Skip to content

Professor Maria Kolokotroni to give upcoming CASE Open Lecture

The upcoming CASE Open Lecture will be given by Professor Maria Kolokotromi from Brunel University. Her talk entitled ‘Urban Heat Island: it’s impact on energy demand by buildings’ will be given on Tuesday 28th February at 6PM in Marlowe Lecture Theatre 1.

Maria Kolokotroni is Professor in the Department of Mechanical Aerospace and Civil Engineering, College of Engineering, Design and Physical Sciences at Brunel University London and she leads the theme for Resource Efficient Future Cities in the Institute of Energy Futures.  Professor Kolokotroni studied Architectural Engineering at the National Technical University of Athens and University College London.  She carried post-doctoral studies in the field of building ventilation and low energy cooling at the University of Westminster followed by five years with the Indoor Environment Group at the Building Research Establishment, UK.  She is a Chartered Engineer (CEng), Fellow of CIBSE (Chartered Institute of Building Services Engineers) and member of ASHRAE (American Society of Hearing Refrigeration and Air Conditioning Engineers) and IE (Institute of Energy). She is a member of IEA (International Energy Agency) AIVC (Air Infiltration and Ventilation Centre) Board and currently participates to the international project ‘Annex 62 – Ventilative Cooling’ by the IEA EBC (Energy in Buildings and Communities).  She has co-ordinated and participated to a number of UK, European and International projects on energy, low energy cooling and ventilation, urban heat island (quantification for London and its impact on energy demand by buildings) and mitigation strategies such as cool materials as well as the impact of climate change on the energy performance of buildings and urban areas.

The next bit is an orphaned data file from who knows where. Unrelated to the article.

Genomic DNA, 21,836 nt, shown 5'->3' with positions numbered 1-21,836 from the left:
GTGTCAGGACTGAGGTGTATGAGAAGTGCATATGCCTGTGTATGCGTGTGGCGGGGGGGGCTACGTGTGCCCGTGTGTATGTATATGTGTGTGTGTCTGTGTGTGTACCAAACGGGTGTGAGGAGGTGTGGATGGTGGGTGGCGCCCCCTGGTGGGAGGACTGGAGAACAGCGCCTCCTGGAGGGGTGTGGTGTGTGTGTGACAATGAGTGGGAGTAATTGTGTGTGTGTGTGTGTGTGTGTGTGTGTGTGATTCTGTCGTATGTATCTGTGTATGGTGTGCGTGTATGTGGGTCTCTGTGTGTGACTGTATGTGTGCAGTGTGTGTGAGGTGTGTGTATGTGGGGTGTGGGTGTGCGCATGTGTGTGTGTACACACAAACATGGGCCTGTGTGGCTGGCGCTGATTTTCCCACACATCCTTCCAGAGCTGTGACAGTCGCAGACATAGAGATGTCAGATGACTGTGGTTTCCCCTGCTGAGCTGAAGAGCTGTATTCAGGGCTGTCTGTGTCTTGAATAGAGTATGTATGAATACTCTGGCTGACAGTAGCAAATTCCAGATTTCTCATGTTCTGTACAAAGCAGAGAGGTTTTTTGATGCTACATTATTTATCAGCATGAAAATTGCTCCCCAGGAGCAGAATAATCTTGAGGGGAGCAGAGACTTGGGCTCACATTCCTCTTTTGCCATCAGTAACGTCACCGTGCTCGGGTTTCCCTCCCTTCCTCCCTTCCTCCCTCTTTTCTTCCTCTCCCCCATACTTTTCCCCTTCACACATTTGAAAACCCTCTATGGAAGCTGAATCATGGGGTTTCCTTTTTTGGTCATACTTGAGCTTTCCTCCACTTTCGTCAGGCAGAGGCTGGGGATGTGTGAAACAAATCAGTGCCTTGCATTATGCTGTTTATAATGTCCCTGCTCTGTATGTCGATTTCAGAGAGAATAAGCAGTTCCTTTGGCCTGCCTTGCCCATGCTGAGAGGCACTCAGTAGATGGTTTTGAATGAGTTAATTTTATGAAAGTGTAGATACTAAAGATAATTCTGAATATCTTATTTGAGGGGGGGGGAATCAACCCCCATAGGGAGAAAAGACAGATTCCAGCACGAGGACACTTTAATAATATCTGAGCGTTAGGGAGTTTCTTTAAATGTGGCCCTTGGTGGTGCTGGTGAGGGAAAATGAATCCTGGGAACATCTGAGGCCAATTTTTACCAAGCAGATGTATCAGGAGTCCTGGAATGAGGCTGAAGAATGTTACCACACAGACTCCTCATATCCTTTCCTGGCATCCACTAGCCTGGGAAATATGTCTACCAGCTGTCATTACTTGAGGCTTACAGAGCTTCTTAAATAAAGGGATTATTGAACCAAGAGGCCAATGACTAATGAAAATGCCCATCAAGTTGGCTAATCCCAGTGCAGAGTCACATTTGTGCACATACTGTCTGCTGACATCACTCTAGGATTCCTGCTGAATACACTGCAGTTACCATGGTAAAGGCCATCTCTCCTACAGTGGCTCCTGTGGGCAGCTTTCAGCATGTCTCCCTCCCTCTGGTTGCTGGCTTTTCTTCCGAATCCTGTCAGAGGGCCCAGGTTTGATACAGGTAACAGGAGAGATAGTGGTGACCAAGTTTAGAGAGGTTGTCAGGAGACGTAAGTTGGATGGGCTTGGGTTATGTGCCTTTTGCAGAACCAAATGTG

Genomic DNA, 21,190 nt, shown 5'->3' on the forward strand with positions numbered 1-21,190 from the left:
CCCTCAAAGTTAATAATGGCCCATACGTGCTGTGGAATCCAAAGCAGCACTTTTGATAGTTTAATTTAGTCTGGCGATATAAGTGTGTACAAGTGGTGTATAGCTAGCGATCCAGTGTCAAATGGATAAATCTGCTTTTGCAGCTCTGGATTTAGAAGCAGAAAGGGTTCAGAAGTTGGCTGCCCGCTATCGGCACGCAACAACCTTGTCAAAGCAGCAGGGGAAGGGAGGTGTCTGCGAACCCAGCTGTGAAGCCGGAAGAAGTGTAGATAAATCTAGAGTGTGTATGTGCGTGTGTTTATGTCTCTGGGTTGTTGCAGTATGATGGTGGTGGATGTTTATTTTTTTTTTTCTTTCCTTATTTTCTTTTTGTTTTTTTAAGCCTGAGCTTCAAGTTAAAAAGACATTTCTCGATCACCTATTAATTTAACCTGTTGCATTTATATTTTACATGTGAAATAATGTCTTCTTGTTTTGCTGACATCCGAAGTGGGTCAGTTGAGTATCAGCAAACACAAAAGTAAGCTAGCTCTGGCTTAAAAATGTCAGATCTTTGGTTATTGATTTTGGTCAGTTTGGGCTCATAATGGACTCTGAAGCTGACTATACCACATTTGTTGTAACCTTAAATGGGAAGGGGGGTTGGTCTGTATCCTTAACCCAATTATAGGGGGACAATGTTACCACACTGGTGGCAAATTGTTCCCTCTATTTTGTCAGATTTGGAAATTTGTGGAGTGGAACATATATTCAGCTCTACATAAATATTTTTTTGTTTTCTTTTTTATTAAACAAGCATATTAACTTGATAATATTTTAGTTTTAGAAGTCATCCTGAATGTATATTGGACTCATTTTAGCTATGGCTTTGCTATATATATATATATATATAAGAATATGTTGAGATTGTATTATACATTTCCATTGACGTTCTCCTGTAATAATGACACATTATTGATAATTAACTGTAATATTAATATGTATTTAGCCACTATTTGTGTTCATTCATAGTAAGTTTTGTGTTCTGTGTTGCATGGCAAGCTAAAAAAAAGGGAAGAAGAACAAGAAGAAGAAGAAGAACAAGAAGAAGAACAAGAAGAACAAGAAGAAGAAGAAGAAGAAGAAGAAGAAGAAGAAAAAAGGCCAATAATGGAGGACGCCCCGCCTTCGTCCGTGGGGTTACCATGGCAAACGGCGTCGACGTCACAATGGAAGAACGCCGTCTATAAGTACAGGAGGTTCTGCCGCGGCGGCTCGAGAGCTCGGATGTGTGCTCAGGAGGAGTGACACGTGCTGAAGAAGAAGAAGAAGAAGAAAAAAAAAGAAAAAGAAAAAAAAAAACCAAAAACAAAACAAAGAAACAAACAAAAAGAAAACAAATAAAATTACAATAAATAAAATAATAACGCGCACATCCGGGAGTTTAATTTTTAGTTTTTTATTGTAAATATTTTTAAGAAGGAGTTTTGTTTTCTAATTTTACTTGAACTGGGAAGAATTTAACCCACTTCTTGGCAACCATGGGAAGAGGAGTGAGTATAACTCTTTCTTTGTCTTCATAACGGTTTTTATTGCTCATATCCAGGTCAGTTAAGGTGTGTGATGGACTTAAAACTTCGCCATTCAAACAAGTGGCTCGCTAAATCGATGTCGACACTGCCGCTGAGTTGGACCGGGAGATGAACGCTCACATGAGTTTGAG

The talk will focus on buildings and the city, and why the energy use differs from rural areas. It will describe the urban heat island of London as revealed by measuring air temperature across the city, its impact on building energy demand and what future adaptation measures might improve energy efficiency.

 

Comments are closed.